A month later, on 11 February 2010, the Government of Cross River State wrote to P&ID, confirming approval for a grant of land, subject to payment of NGN21,015,138 (about £44,500).
On 14 May 2010 Mr Quinn wrote as chairman of P&ID to the incoming group managing director of the Nigerian National Petroleum Corporation (“NNPC”), Nigeria’s state oil corporation. Mr Quinn requested assistance with the negotiations with Addax Petroleum, who were to provide the flared wet gas for the project. The letter stated that all necessary project finances were in place, 90 percent of the engineering designs were complete, a 50 hectare site had been allocated to P&ID by the Cross River State government, and Addax had confirmed its readiness to the Ministry to supply wet gas for the project.
Dr Lukman had ceased to be Minister for Petroleum Resources in March 2010. He was replaced the following month by Mrs Alison-Madueke. At the same time Mr Mohammed Bello Adoke SAN was appointed as the Nigerian Attorney General and Minister of Justice. As regards officials, Dr Ibrahim had left the Ministry on 1 February 2010. It seems that Ms Taiga left her position at the Ministry at some point later that year. Mr Tijani retired from the Ministry in January 2011. From 2011 until 2013 Ibrahim Dikko was legal adviser to the Ministry.
Between 2010 and 2012 P&ID wrote a number of letters to the Ministry, the NNPC and the President seeking implementation of the GSPA. There was a ministerial stakeholders meeting including P&ID in August 2010 and meetings with other stakeholders.
Commencement of arbitration
The GSPA was not implemented. On 22 August 2012 P&ID sent a Notice of Arbitration to Nigeria to commence proceedings under the Nigerian Arbitration and Conciliation Act 2004. Arbitration took place in three stages in London and resulted in three awards relating to jurisdiction, liability and quantum. Except to make sense of matters relevant to the current proceedings there is no need to set out the details of the arbitration and associated proceedings, which are dealt with in Butcher J’s judgment in Process & Industrial Developments Limited v The Federal Republic of Nigeria  EWHC 2241 (Comm);  2 Lloyd’s Rep 361, -.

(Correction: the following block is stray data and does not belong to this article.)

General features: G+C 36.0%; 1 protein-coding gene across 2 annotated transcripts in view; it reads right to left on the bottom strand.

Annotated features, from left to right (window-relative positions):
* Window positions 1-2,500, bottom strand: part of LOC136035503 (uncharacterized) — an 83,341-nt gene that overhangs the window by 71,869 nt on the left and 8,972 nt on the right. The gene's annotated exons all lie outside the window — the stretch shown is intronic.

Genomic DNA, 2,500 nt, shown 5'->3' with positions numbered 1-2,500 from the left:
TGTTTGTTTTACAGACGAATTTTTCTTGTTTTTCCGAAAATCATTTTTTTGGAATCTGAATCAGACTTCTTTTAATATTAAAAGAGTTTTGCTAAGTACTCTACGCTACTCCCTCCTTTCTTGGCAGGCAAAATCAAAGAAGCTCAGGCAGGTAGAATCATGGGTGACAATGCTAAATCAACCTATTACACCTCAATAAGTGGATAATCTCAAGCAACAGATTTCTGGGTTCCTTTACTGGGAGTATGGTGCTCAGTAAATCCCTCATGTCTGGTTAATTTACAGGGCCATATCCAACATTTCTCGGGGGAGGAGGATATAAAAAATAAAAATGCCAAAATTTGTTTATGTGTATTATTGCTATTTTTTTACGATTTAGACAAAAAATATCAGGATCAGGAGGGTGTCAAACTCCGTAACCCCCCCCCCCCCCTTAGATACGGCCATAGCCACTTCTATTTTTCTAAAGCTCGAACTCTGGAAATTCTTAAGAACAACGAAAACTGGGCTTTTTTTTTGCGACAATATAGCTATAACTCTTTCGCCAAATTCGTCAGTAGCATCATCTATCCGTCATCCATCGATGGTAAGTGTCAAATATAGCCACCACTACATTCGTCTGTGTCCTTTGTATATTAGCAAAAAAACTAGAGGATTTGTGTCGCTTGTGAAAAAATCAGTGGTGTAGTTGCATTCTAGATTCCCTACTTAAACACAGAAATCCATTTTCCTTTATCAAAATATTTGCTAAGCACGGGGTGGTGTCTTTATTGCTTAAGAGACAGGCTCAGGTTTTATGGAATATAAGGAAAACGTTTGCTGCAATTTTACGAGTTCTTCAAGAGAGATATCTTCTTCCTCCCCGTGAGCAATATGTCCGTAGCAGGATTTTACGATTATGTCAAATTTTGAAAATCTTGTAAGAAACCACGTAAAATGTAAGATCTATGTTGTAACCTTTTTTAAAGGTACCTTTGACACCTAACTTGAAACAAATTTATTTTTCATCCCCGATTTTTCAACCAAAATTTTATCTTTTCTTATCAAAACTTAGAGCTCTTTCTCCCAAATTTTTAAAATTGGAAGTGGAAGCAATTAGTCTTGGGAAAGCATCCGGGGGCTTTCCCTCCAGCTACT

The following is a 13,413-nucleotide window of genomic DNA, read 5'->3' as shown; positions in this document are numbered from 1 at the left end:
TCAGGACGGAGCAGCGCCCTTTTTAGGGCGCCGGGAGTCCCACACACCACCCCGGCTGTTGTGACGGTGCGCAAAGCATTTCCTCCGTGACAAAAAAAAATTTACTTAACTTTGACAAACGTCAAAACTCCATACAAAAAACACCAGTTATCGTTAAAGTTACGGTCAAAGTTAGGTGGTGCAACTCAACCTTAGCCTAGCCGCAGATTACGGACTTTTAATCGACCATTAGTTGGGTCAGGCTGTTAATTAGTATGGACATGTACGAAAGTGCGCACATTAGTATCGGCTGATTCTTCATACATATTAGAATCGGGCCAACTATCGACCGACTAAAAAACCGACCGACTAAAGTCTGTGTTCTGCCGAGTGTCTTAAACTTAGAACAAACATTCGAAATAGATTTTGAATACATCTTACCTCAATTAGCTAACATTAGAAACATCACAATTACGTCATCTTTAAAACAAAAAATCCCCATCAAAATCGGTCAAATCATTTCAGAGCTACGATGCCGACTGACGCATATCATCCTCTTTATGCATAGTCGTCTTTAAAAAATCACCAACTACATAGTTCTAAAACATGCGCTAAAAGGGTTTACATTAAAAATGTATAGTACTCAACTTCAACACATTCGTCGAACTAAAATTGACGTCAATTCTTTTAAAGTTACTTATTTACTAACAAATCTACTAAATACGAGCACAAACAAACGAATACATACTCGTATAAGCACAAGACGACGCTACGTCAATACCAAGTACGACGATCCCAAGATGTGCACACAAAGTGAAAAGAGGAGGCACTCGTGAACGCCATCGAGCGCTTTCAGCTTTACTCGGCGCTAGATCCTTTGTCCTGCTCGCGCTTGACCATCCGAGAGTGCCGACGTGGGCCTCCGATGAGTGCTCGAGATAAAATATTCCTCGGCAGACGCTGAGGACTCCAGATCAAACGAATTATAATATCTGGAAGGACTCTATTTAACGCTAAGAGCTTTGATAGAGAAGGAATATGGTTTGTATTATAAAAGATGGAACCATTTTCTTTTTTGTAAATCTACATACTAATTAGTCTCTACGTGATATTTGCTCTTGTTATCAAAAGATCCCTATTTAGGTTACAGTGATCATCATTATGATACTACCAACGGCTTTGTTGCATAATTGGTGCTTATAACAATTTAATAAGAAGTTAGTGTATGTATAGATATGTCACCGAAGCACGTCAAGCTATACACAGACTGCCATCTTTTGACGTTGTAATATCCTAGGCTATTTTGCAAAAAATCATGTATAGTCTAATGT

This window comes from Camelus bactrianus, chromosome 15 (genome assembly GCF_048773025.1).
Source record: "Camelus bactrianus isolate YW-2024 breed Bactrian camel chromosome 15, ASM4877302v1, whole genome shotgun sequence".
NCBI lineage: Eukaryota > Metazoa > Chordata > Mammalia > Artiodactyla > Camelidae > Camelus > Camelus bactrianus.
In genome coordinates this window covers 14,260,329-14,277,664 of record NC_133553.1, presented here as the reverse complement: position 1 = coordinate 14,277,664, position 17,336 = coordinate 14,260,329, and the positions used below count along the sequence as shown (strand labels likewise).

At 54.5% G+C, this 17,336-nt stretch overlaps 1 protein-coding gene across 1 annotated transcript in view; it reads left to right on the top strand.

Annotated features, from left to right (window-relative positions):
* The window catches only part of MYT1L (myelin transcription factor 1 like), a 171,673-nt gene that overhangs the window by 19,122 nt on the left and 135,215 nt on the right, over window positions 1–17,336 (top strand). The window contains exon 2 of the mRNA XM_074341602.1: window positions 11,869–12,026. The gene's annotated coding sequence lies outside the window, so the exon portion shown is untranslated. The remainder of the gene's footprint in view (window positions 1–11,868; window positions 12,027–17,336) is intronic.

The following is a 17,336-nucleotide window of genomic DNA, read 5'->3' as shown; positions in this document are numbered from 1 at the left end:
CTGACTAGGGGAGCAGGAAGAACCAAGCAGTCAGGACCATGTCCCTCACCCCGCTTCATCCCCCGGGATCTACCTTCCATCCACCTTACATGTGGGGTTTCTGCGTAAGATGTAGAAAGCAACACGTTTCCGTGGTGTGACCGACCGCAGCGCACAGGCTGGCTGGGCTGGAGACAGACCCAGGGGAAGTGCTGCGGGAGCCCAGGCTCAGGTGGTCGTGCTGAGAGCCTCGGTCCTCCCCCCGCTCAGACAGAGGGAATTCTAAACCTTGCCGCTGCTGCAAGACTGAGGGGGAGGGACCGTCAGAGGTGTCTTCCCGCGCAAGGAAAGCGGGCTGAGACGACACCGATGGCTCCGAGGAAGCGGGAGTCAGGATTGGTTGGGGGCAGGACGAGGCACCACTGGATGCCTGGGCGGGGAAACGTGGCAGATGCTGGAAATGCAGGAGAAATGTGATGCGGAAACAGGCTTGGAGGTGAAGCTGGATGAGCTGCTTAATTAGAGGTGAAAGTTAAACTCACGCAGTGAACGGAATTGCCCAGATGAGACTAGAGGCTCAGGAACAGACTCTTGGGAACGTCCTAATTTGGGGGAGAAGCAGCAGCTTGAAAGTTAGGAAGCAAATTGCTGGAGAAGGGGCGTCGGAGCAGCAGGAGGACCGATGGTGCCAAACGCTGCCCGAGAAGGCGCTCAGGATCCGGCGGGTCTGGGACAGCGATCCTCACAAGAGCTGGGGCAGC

In broad outline, P&ID and Nigeria appointed arbitrators in September and November 2012 respectively. In its initial statement of case P&ID alleged that Nigeria did not deliver the wet gas as required under the GSPA and had repudiated the contract, a repudiation which it had accepted. It claimed some US$6 billion in lost profits. P&ID served its Statement of Case in late June 2013. Nigeria’s notice of preliminary objection in October 2013 disputed the tribunal’s jurisdiction on the grounds that: (1) the GSPA was void because the Ministry, as a government body, did not have legal capacity to enter into contracts; and (2) the contract breached section 54 of the Companies And Allied Matters Act 2004, which requires foreign companies to carry out any business through a local subsidiary.
Mr Olasupo Shasore SAN was appointed as counsel for Nigeria in the arbitration. Mr Shasore was a former Attorney General of Lagos State, author of a textbook on Nigerian arbitration and a past President of the Lagos Court of Arbitration. He worked at a law firm, Ajumogobia & Okeke. The senior partner of that firm has given evidence to the EFCC that Mr Shasore kept his involvement in the case hidden and ran it through a different firm, Twenty Marina Solicitors, which was used to provide secretarial services. In a statement to the EFCC dated 24 December 2019, Mr Shasore has said that he was paid a fee of US$2 million for the first two stages of the arbitration, including disbursements.